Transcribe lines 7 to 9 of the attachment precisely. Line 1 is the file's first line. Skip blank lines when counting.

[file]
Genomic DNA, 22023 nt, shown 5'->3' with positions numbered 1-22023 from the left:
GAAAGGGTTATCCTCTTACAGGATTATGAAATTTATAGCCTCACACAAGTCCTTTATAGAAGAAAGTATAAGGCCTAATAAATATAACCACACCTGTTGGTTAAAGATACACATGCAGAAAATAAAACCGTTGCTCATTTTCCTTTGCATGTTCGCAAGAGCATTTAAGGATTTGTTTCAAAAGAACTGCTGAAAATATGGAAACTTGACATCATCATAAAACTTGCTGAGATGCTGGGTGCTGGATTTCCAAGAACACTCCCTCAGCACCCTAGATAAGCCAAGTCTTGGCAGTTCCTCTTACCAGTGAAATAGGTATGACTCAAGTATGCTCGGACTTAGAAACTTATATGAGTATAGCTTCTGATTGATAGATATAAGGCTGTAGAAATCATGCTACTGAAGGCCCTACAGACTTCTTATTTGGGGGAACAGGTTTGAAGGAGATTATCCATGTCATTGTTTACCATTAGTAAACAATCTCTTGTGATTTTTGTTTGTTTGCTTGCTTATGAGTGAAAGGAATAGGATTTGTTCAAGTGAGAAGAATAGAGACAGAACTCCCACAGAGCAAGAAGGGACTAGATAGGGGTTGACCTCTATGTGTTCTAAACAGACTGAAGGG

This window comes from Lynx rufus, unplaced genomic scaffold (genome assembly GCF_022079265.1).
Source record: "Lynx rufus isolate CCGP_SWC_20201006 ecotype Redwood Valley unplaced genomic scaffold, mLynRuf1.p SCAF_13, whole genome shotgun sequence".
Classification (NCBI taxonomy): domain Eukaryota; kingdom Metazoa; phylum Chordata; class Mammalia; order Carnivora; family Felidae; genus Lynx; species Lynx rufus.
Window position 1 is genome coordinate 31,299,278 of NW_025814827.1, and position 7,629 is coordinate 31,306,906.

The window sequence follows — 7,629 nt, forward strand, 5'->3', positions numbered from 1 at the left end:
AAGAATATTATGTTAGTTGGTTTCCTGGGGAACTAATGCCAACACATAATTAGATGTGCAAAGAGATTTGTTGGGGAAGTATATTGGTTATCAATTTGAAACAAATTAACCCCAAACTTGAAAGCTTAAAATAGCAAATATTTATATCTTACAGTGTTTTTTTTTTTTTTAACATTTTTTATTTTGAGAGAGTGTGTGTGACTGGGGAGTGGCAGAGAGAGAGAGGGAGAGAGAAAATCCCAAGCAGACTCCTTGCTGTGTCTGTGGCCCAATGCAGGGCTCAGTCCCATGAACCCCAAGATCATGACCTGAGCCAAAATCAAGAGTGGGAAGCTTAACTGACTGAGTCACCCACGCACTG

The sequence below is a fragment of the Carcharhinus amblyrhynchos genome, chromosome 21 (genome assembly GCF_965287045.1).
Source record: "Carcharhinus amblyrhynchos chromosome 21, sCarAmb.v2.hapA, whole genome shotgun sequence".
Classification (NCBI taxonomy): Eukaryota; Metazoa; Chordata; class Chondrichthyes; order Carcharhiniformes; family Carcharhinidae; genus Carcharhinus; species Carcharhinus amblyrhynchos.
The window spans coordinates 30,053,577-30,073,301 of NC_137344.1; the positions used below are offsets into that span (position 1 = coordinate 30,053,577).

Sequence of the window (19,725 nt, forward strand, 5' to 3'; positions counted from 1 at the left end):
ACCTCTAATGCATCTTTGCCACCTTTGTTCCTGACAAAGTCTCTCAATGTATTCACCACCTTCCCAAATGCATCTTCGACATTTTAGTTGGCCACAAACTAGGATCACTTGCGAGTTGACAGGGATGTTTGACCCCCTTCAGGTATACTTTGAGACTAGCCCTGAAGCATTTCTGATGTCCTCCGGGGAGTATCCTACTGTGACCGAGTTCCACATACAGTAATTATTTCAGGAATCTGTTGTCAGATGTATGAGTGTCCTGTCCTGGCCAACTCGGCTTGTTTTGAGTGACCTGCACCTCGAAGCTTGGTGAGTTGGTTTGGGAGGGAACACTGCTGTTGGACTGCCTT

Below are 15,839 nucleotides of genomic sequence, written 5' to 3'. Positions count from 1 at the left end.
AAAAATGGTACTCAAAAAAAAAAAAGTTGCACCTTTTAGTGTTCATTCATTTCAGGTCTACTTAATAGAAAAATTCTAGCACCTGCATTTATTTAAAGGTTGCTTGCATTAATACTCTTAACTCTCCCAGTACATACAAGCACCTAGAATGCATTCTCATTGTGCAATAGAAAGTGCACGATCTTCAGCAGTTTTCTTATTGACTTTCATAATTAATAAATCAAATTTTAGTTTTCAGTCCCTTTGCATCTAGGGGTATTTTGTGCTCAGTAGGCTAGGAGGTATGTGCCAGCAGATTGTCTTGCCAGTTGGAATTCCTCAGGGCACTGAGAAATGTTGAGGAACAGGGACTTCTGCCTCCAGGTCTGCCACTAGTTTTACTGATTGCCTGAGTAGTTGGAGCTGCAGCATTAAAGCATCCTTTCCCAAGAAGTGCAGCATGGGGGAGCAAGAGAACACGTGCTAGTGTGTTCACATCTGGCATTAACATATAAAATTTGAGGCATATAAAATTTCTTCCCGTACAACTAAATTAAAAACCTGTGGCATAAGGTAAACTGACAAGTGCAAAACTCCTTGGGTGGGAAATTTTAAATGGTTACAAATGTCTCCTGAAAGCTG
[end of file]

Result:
The window sequence follows — 7,629 nt, forward strand, 5'->3', positions numbered from 1 at the left end:
AAGAATATTATGTTAGTTGGTTTCCTGGGGAACTAATGCCAACACATAATTAGATGTGCAAAGAGATTTGTTGGGGAAGTATATTGGTTATCAATTTGAAACAAATTAACCCCAAACTTGAAAGCTTAAAATAGCAAATATTTATATCTTACAGTGTTTTTTTTTTTTTTAACATTTTTTATTTTGAGAGAGTGTGTGTGACTGGGGAGTGGCAGAGAGAGAGAGGGAGAGAGAAAATCCCAAGCAGACTCCTTGCTGTGTCTGTGGCCCAATGCAGGGCTCAGTCCCATGAACCCCAAGATCATGACCTGAGCCAAAATCAAGAGTGGGAAGCTTAACTGACTGAGTCACCCACGCACTG

The sequence below is a fragment of the Carcharhinus amblyrhynchos genome, chromosome 21 (genome assembly GCF_965287045.1).